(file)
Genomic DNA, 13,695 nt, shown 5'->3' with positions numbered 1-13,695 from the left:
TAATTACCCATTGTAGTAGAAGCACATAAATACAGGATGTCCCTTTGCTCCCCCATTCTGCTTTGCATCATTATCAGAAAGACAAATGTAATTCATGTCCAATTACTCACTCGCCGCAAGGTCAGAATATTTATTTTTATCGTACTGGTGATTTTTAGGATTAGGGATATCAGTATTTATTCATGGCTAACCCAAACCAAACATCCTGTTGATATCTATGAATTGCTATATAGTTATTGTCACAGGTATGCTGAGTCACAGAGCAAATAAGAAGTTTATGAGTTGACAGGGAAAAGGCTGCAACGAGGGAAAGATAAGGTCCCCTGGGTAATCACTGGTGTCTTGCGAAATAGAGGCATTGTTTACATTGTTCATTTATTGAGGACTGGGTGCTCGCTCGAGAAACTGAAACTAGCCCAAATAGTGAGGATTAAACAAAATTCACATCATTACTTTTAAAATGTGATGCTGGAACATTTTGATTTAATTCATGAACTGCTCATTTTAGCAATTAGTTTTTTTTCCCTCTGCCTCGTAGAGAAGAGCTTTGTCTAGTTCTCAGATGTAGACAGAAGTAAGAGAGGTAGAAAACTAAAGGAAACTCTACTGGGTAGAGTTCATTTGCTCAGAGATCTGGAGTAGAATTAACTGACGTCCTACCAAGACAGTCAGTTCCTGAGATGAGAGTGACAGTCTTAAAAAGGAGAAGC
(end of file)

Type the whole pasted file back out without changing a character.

Genomic DNA, 13,695 nt, shown 5'->3' with positions numbered 1-13,695 from the left:
TAATTACCCATTGTAGTAGAAGCACATAAATACAGGATGTCCCTTTGCTCCCCCATTCTGCTTTGCATCATTATCAGAAAGACAAATGTAATTCATGTCCAATTACTCACTCGCCGCAAGGTCAGAATATTTATTTTTATCGTACTGGTGATTTTTAGGATTAGGGATATCAGTATTTATTCATGGCTAACCCAAACCAAACATCCTGTTGATATCTATGAATTGCTATATAGTTATTGTCACAGGTATGCTGAGTCACAGAGCAAATAAGAAGTTTATGAGTTGACAGGGAAAAGGCTGCAACGAGGGAAAGATAAGGTCCCCTGGGTAATCACTGGTGTCTTGCGAAATAGAGGCATTGTTTACATTGTTCATTTATTGAGGACTGGGTGCTCGCTCGAGAAACTGAAACTAGCCCAAATAGTGAGGATTAAACAAAATTCACATCATTACTTTTAAAATGTGATGCTGGAACATTTTGATTTAATTCATGAACTGCTCATTTTAGCAATTAGTTTTTTTTCCCTCTGCCTCGTAGAGAAGAGCTTTGTCTAGTTCTCAGATGTAGACAGAAGTAAGAGAGGTAGAAAACTAAAGGAAACTCTACTGGGTAGAGTTCATTTGCTCAGAGATCTGGAGTAGAATTAACTGACGTCCTACCAAGACAGTCAGTTCCTGAGATGAGAGTGACAGTCTTAAAAAGGAGAAGC